To push back against IRA, EU plans its own green subsidies
It’s no secret the European Union has been unhappy with what it sees as unfair trade practices coming from Washington and Beijing. US President Joe Biden’s passage of the $369 billion Inflation Reduction Act, for example, offers consumer tax credits as well as incentives to US producers of green tech products that Europeans fear will put the continent’s manufacturers at an unfair advantage — perhaps even pushing them to relocate stateside. No wonder, then, that speculation has been rife over the possibility of the EU introducing its own subsidies in response. On Tuesday, European Commission President Ursula Von der Leyen told a Davos audience that the 27-member bloc will propose a Net-Zero Industry Act to mobilize EU support for green industries. Details will be hammered out at a summit in early February, but with the US investment so high, the EU’s commitment is expected to be big. The bigger questions are whether all these subsidies will be sustainable in the long term and if they will translate into lower prices that encourage EU consumers to buy more electric vehicles made in the bloc.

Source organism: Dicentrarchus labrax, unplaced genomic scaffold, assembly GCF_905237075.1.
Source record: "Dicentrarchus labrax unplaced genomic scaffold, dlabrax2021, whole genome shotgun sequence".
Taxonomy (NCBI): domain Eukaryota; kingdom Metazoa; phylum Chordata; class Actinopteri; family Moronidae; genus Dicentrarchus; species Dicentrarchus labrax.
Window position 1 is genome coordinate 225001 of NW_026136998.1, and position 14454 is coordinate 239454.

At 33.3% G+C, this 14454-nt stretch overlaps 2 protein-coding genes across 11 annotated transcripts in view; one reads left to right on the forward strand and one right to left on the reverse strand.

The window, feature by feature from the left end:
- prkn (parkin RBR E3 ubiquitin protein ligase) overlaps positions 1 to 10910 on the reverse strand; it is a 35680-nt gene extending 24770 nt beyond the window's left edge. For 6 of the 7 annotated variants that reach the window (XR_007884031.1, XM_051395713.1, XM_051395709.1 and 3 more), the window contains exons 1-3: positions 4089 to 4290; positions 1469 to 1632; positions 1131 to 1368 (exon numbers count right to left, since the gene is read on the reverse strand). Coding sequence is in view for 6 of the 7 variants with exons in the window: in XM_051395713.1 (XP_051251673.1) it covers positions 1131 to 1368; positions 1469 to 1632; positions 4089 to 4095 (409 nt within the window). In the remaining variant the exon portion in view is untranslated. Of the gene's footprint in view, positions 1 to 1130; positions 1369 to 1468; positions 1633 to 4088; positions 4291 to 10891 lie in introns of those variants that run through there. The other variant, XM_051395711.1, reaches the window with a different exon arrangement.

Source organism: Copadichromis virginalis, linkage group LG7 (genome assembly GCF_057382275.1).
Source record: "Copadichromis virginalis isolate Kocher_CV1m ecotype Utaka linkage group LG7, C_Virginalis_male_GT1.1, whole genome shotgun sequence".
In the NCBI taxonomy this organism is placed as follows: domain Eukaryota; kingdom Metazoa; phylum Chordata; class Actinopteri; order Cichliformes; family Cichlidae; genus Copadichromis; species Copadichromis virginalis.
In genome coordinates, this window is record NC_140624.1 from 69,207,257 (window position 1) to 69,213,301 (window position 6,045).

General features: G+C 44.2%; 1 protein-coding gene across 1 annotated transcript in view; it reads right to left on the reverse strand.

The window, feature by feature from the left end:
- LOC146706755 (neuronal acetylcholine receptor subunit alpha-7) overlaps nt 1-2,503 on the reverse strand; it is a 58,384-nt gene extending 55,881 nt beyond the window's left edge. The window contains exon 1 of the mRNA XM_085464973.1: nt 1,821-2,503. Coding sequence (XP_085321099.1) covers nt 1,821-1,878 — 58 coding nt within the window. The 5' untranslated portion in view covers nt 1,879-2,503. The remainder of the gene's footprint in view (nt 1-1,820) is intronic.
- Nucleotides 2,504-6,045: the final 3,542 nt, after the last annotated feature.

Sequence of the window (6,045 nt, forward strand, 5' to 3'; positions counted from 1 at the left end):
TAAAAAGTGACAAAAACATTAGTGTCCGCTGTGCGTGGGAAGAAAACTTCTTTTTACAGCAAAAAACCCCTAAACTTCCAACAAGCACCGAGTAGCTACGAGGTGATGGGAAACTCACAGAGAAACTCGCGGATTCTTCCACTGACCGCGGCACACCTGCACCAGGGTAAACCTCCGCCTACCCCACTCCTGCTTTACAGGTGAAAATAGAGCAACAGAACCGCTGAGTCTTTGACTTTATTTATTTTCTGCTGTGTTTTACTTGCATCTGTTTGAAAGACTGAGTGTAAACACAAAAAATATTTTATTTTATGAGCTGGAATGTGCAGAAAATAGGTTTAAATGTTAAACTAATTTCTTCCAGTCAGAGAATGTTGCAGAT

Vietnam's president "resigns"
Vietnam's ruling Communist Party turned heads on Tuesday after President Nguyen Xuan Phuc abruptly announced his resignation — in language that suggests he was forced to step down. Phuc was reportedly scapegoated over a series of high-profile corruption scandals tied to the country's pandemic response by senior officials on his watch, but there's more to it. Party General Secretary Nguyen Phu Trong — who, although Vietnam officially has no paramount leader, wields more power than the president — likely wanted to remove Phuc from the race to succeed him when his term expires in 2026. The favorite to replace Phuc — and perhaps Trong later on — is To Lam, the powerful minister of public security. Interestingly, Lam has been spared by Trong’s years-long campaign to root out graft despite a public outcry in late 2021, when Vietnam’s top cop was caught on video being hand-fed a $2,000 gold-encrusted steak by celebrity chef Salt Bae in his upscale London restaurant. Tough on corruption for thee, but not for me.